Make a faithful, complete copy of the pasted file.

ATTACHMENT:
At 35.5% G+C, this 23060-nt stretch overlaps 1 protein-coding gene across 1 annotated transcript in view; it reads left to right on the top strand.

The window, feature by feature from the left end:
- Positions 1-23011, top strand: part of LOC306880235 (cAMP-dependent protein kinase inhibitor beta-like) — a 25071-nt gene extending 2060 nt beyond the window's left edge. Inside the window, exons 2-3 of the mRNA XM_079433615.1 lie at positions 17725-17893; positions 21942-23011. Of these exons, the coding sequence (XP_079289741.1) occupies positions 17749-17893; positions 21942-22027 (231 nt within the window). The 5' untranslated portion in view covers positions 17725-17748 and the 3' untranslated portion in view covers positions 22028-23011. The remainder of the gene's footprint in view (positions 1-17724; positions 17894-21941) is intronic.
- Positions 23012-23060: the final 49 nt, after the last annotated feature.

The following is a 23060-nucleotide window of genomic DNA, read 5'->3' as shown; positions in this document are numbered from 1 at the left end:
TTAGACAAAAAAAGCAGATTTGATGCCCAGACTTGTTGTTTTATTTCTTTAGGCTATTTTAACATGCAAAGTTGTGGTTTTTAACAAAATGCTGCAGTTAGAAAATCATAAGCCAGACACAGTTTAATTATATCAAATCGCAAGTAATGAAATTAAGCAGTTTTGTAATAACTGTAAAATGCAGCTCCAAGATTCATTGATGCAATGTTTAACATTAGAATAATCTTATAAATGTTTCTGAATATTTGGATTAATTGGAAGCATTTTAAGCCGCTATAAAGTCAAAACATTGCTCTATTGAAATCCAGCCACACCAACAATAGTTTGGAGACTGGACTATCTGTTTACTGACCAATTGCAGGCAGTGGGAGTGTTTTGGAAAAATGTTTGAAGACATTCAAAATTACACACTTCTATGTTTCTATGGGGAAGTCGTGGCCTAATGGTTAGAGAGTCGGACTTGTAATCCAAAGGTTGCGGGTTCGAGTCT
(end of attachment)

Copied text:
At 35.5% G+C, this 23060-nt stretch overlaps 1 protein-coding gene across 1 annotated transcript in view; it reads left to right on the top strand.

The window, feature by feature from the left end:
- Positions 1-23011, top strand: part of LOC306880235 (cAMP-dependent protein kinase inhibitor beta-like) — a 25071-nt gene extending 2060 nt beyond the window's left edge. Inside the window, exons 2-3 of the mRNA XM_079433615.1 lie at positions 17725-17893; positions 21942-23011. Of these exons, the coding sequence (XP_079289741.1) occupies positions 17749-17893; positions 21942-22027 (231 nt within the window). The 5' untranslated portion in view covers positions 17725-17748 and the 3' untranslated portion in view covers positions 22028-23011. The remainder of the gene's footprint in view (positions 1-17724; positions 17894-21941) is intronic.
- Positions 23012-23060: the final 49 nt, after the last annotated feature.

The following is a 23060-nucleotide window of genomic DNA, read 5'->3' as shown; positions in this document are numbered from 1 at the left end:
TTAGACAAAAAAAGCAGATTTGATGCCCAGACTTGTTGTTTTATTTCTTTAGGCTATTTTAACATGCAAAGTTGTGGTTTTTAACAAAATGCTGCAGTTAGAAAATCATAAGCCAGACACAGTTTAATTATATCAAATCGCAAGTAATGAAATTAAGCAGTTTTGTAATAACTGTAAAATGCAGCTCCAAGATTCATTGATGCAATGTTTAACATTAGAATAATCTTATAAATGTTTCTGAATATTTGGATTAATTGGAAGCATTTTAAGCCGCTATAAAGTCAAAACATTGCTCTATTGAAATCCAGCCACACCAACAATAGTTTGGAGACTGGACTATCTGTTTACTGACCAATTGCAGGCAGTGGGAGTGTTTTGGAAAAATGTTTGAAGACATTCAAAATTACACACTTCTATGTTTCTATGGGGAAGTCGTGGCCTAATGGTTAGAGAGTCGGACTTGTAATCCAAAGGTTGCGGGTTCGAGTCT